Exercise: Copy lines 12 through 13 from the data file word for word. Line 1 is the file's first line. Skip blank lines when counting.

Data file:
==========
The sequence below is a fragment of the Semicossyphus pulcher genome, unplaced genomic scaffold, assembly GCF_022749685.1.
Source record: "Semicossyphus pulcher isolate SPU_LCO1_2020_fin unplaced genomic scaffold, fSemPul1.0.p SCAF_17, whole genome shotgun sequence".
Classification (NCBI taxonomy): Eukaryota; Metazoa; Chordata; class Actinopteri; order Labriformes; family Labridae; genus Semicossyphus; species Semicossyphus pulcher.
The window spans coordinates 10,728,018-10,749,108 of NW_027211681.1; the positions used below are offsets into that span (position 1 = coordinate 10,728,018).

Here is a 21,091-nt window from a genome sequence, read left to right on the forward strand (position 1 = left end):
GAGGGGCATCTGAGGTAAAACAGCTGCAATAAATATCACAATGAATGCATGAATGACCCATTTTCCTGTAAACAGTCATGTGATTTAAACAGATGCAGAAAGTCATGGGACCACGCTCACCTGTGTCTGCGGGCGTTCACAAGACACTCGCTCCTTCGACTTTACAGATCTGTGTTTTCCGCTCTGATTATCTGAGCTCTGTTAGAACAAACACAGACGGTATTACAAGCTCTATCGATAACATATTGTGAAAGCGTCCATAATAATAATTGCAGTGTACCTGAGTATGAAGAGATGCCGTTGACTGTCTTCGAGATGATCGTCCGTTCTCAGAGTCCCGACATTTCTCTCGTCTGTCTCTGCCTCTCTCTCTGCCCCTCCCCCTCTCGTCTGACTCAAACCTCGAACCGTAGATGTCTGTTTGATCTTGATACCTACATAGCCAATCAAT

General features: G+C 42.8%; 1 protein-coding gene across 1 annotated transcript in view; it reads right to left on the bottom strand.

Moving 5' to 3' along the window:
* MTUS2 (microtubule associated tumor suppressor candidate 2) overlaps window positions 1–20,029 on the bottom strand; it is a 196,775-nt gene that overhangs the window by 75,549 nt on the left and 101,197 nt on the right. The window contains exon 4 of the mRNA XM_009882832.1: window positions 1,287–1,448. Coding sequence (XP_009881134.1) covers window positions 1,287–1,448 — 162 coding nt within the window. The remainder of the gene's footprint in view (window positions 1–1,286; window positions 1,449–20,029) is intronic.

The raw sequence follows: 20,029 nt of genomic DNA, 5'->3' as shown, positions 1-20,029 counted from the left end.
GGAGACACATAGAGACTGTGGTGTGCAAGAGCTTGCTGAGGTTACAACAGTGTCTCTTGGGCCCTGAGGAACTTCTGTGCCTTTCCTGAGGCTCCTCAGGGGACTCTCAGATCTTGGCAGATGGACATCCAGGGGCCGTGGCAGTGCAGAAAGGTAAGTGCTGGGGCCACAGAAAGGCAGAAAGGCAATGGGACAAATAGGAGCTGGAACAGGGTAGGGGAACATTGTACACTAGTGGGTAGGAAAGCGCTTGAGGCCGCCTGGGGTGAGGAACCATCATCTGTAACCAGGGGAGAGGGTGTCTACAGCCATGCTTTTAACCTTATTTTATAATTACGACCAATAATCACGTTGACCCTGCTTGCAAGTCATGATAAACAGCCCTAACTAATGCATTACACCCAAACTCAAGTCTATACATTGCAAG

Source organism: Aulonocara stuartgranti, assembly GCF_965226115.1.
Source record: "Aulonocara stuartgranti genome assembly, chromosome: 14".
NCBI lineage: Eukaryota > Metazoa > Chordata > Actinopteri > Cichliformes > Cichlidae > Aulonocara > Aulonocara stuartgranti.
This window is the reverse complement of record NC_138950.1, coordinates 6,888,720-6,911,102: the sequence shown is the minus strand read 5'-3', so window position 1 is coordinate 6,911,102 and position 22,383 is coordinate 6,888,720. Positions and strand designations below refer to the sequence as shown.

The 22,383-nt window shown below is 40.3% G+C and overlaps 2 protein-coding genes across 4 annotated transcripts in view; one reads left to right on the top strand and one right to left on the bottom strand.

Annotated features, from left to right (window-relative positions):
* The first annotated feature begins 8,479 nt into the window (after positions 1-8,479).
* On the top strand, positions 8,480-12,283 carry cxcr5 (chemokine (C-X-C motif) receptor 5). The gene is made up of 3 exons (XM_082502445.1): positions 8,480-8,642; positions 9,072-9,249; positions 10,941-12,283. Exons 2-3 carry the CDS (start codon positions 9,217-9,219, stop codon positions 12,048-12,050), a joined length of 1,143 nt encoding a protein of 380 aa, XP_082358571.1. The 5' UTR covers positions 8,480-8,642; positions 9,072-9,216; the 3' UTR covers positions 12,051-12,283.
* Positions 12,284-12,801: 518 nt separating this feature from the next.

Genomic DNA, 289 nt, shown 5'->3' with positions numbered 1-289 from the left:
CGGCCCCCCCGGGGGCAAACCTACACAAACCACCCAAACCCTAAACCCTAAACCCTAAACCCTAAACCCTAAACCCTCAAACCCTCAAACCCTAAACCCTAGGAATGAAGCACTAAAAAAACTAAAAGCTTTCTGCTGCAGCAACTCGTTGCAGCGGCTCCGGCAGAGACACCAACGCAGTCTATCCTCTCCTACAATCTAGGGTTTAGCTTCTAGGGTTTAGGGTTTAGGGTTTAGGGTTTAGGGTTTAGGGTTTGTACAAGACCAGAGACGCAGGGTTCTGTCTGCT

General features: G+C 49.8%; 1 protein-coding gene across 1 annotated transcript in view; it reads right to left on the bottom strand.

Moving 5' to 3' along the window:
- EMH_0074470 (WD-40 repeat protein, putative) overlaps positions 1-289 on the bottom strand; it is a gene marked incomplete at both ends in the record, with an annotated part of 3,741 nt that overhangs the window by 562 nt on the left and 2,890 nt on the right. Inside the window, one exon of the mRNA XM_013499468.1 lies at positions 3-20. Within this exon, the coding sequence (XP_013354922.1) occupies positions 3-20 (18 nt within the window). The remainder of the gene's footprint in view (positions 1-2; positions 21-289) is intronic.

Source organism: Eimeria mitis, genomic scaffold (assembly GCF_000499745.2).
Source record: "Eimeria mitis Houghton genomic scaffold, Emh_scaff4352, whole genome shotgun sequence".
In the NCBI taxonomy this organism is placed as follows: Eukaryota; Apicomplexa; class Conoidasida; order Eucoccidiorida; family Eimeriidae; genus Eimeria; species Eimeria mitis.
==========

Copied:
Source organism: Aulonocara stuartgranti, assembly GCF_965226115.1.
Source record: "Aulonocara stuartgranti genome assembly, chromosome: 14".